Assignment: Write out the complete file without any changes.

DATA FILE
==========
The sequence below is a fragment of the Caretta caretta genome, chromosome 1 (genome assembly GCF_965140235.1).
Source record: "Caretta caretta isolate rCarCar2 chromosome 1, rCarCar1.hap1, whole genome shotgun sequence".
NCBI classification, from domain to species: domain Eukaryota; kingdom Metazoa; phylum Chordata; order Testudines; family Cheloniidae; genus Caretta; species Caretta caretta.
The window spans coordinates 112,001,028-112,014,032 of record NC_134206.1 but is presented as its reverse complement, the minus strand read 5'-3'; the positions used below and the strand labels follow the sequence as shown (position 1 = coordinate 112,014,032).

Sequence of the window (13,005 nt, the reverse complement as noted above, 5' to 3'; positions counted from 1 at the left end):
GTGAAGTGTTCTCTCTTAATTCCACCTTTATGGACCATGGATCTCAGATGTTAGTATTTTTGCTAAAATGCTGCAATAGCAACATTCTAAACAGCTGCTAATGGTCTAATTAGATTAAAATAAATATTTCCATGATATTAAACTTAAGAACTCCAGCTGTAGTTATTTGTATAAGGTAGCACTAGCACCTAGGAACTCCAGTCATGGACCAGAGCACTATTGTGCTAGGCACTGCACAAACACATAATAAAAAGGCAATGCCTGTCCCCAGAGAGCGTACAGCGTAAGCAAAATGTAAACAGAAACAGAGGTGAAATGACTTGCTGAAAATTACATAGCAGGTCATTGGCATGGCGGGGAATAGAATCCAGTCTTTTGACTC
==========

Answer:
The sequence below is a fragment of the Caretta caretta genome, chromosome 1 (genome assembly GCF_965140235.1).
Source record: "Caretta caretta isolate rCarCar2 chromosome 1, rCarCar1.hap1, whole genome shotgun sequence".
NCBI classification, from domain to species: domain Eukaryota; kingdom Metazoa; phylum Chordata; order Testudines; family Cheloniidae; genus Caretta; species Caretta caretta.
The window spans coordinates 112,001,028-112,014,032 of record NC_134206.1 but is presented as its reverse complement, the minus strand read 5'-3'; the positions used below and the strand labels follow the sequence as shown (position 1 = coordinate 112,014,032).

Sequence of the window (13,005 nt, the reverse complement as noted above, 5' to 3'; positions counted from 1 at the left end):
GTGAAGTGTTCTCTCTTAATTCCACCTTTATGGACCATGGATCTCAGATGTTAGTATTTTTGCTAAAATGCTGCAATAGCAACATTCTAAACAGCTGCTAATGGTCTAATTAGATTAAAATAAATATTTCCATGATATTAAACTTAAGAACTCCAGCTGTAGTTATTTGTATAAGGTAGCACTAGCACCTAGGAACTCCAGTCATGGACCAGAGCACTATTGTGCTAGGCACTGCACAAACACATAATAAAAAGGCAATGCCTGTCCCCAGAGAGCGTACAGCGTAAGCAAAATGTAAACAGAAACAGAGGTGAAATGACTTGCTGAAAATTACATAGCAGGTCATTGGCATGGCGGGGAATAGAATCCAGTCTTTTGACTC